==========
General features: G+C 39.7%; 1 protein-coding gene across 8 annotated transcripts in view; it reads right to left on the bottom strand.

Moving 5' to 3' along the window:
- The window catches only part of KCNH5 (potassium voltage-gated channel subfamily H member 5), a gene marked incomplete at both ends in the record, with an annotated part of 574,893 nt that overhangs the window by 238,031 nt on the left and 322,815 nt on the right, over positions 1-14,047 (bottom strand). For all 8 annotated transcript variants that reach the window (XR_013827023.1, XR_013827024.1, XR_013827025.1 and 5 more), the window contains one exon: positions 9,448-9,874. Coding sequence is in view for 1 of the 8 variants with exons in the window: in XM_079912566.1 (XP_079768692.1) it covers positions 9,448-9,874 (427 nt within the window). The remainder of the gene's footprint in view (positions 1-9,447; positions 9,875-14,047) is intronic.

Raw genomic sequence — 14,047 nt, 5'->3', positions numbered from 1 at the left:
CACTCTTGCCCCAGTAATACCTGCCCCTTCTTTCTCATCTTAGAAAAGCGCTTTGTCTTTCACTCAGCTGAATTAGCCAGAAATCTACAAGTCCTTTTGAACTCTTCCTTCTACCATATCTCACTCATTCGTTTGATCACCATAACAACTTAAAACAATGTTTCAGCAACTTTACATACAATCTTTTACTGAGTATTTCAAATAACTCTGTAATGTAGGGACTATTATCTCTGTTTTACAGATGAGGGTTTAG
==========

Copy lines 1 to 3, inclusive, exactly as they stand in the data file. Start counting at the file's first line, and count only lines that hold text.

General features: G+C 39.7%; 1 protein-coding gene across 8 annotated transcripts in view; it reads right to left on the bottom strand.

Moving 5' to 3' along the window:
- The window catches only part of KCNH5 (potassium voltage-gated channel subfamily H member 5), a gene marked incomplete at both ends in the record, with an annotated part of 574,893 nt that overhangs the window by 238,031 nt on the left and 322,815 nt on the right, over positions 1-14,047 (bottom strand). For all 8 annotated transcript variants that reach the window (XR_013827023.1, XR_013827024.1, XR_013827025.1 and 5 more), the window contains one exon: positions 9,448-9,874. Coding sequence is in view for 1 of the 8 variants with exons in the window: in XM_079912566.1 (XP_079768692.1) it covers positions 9,448-9,874 (427 nt within the window). The remainder of the gene's footprint in view (positions 1-9,447; positions 9,875-14,047) is intronic.